A wandering samurai arrives in a town split by two powerful and warring families and sees the chance to play both sides against the middle. Inspired by John Ford’s westerns, Akira Kurosawa created a new brand of cinematic hero by blending the disciplined and ruthless focus of a wandering swordsman (with more than a few echoes of the legendary swordsman Musashi) with the sweeping and dramatic film-making style of the Hollywood western. The result changed not just Japanese cinema forever but also Italian cinema (by influencing Sergio Leone’s spaghetti westerns) and American cinema (by influencing a whole raft of iconic heroes from Dirty Harry to Snake Plisken).
As you would expect from a film which brings together two of Japan’s most sensational actors (Toshira Mifune as the hero and Tatsuya Nakadai as the villain) with one of its most innovative and supremely talented directors, the dramatic tension of Yojimbo was unparalleled at the time and has rarely been equalled. The look of the film is completely unique and the images (such as the dog trotting away with the severed hand) will stay with you forever. And then on top of all that there’s Masaru Sato’s iconic score.
One of the all time great thrillers, Akira Kurosawa’s High and Low is as comprehensive, meticulous, and masterful a nail-biter as the genre has given us. Toshirô Mifune stars as a powerful shareholder in a major shoe-making company who on the eve of a risky move to take over the company, is targeted by a kidnapper looking for a ransom. Unfortunately, for him, he’s leveraged himself to such an extent that to pay the ransom will mean financial ruin and unfortunately for the kidnapper, he kidnapped the chauffeur’s son by accident!
The first half of the film unfolds as a fascinating moral drama where Toshira’s Gondo sways between his dual determination not to give in to the ransomer and not to let anything happen to the child. The resolution is utterly gripping and peaks in a truly beautiful cinematic moment that sees both Mifune and Kurosawa at their magnificent best. But just when you think it cannot get any more tense, the police investigation begins in earnest, as the detectives demonstrate all the zeal and passion which Gondo’s sacrifice inspired within them. There has simply never been a better dramatisation of a manhunt and the forensic investigation involved as the great Tatsuya Nakadai runs his charges through the paces.
Kurosawa brings a broad array of style and technique to this sprawling film. The early parts of the film see clever use of set design and some wonderful staging to set the claustrophobic nature of the close drama. The manhunt is constructed with overlapping sequences and gently inserted flashbacks as the actions of the individual officers are recounted in systematic and startlingly clear fashion. Kurosawa blends it all together with the majesty of a great orchestra conductor so that the audience is kept perfectly up to speed despite the complexity of the investigation. Finally, the film moves assuredly into all the gritty splendor of the great films noirs as shadows and sound are fused in sublime fashion. The acting is immense too with Mifune revealing a vulnerable and layered character which grows progressively and at all times believably as the events unfold. Nakadai gives a reserved and intelligent performance as the lead detective and together they give Kurosawa’s deconstruction of integrity real substance.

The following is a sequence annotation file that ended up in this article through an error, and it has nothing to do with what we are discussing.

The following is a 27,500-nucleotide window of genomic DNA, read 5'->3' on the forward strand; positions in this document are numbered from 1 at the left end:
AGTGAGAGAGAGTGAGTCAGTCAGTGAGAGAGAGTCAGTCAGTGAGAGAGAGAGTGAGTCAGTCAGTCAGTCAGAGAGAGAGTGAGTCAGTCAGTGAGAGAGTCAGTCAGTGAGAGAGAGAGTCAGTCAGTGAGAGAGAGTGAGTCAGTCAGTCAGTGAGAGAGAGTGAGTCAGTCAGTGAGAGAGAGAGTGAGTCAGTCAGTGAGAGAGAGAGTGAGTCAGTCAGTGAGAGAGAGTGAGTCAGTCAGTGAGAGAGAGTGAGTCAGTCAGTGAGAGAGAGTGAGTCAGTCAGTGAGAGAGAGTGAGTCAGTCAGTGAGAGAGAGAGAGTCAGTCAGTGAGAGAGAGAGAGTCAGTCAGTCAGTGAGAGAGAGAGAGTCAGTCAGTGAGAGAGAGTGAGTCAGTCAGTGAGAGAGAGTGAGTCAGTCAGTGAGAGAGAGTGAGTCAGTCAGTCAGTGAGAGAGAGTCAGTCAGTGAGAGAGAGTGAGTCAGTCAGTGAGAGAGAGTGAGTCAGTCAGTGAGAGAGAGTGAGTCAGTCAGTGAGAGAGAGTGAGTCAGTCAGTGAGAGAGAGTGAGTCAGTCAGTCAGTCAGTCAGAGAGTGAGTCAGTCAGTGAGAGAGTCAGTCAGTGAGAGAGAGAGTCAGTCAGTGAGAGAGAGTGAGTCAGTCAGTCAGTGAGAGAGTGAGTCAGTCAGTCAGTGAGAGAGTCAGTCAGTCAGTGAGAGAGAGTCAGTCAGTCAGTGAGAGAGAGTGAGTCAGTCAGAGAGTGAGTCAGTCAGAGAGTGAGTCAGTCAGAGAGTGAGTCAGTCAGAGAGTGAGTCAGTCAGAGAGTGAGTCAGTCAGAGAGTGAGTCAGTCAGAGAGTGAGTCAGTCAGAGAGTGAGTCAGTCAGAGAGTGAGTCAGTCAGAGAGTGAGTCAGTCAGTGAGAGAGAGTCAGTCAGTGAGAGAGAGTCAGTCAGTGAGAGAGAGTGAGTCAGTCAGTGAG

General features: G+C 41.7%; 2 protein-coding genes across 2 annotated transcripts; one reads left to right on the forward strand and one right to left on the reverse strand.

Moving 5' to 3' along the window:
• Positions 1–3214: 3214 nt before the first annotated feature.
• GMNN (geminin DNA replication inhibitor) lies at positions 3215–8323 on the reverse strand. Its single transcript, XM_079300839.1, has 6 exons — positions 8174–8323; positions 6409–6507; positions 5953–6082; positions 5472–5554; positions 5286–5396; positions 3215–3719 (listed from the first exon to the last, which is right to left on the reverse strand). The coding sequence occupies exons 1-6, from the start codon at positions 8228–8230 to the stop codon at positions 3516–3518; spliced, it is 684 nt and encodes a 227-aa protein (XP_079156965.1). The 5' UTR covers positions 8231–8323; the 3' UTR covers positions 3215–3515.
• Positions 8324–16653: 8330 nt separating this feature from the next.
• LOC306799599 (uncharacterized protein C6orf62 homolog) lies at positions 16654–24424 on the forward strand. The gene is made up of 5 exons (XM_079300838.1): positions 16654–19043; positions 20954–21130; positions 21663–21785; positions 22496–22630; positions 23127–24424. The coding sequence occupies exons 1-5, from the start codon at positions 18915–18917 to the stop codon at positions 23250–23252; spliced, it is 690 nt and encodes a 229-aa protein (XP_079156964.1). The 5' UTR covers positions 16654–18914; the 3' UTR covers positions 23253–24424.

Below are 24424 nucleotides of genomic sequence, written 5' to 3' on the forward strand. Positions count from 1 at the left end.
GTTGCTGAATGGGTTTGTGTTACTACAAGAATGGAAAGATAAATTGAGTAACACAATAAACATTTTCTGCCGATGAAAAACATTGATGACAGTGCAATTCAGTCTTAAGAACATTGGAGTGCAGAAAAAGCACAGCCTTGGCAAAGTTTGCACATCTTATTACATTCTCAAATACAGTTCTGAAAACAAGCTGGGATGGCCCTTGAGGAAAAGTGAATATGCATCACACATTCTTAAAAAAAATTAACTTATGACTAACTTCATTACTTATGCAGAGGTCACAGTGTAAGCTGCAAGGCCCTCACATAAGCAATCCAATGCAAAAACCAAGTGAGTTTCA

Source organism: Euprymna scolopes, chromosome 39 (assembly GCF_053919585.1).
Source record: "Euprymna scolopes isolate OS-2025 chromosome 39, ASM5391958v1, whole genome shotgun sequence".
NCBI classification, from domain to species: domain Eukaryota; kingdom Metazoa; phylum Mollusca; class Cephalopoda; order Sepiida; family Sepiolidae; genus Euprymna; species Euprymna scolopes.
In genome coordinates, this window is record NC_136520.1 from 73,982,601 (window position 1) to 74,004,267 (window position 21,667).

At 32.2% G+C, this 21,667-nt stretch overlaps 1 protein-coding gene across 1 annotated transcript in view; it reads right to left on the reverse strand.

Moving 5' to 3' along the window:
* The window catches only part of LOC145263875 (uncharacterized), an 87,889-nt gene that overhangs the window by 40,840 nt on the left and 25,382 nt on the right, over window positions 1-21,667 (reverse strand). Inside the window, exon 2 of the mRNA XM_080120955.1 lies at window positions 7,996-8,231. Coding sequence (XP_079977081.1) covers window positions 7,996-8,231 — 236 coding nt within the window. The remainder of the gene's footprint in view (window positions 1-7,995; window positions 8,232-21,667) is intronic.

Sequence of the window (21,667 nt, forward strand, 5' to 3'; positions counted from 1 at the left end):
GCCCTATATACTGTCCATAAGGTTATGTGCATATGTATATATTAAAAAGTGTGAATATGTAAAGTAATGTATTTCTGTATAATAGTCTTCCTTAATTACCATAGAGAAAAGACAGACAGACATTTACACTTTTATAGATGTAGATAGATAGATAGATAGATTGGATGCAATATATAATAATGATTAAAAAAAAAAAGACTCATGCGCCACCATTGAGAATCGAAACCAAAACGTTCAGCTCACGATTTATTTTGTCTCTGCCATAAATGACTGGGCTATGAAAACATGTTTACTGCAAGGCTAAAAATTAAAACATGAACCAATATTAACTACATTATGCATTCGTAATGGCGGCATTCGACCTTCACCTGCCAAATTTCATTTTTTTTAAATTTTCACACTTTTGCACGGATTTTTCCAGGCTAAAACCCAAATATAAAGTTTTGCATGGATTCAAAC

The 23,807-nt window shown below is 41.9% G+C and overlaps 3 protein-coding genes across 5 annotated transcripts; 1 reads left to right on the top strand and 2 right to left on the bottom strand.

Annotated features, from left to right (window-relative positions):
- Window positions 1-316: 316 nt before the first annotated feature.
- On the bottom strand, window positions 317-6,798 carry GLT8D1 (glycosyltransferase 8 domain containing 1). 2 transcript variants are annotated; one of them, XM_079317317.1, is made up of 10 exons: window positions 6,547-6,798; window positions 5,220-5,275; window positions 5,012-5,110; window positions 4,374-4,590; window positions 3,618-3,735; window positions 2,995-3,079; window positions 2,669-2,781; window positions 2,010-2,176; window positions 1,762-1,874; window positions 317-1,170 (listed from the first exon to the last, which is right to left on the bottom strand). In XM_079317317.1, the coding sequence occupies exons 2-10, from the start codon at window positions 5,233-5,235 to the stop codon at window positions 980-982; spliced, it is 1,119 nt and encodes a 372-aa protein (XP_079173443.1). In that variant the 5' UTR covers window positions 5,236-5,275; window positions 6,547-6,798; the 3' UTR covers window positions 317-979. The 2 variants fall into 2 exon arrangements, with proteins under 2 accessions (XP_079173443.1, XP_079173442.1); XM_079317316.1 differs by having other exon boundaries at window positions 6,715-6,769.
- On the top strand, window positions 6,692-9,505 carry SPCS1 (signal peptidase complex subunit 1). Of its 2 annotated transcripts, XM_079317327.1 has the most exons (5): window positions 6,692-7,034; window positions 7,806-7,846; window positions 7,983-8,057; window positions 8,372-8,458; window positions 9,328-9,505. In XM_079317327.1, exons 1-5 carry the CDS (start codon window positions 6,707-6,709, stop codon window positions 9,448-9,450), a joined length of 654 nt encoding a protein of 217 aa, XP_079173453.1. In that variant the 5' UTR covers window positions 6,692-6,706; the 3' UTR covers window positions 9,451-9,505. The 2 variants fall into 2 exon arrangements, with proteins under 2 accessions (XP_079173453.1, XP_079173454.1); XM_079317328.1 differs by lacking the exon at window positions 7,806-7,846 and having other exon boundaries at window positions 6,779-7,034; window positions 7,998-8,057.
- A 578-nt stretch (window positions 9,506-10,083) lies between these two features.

High and Low is an intense and powerfully gripping film that towers head and shoulders over many of the countless movies to have tackled similar topics. As a mystery, crime thriller, and film-noir wrapped up in one package its not only astoundingly seamless but great value too!
Rating: The Good – 92.3 Genre: Jidaigeki, Mystery Duration: 88 mins Director: Akira Kurosawa Stars: Toshirô Mifune, Machiko Kyô, Masayuki Mori
A notorious bandit is arrested and put on trial for the murder of a samurai and rape of his wife. The differing testimonies offered by the suspect, witnesses, and victims (with the dead samurai’s being provided through a medium) all add unique clues to figuring out what happened but none seem to provide a satisfying overall picture. Akira Kurosawa’s seamless psychological and philosophical exploration of truth and personal perspective was as daring as it was imaginative. Not only was it way ahead of its time cinematically but it also foreshadowed seminal scientific critiques of eye-witness testimony in the 1970’s and 80’s.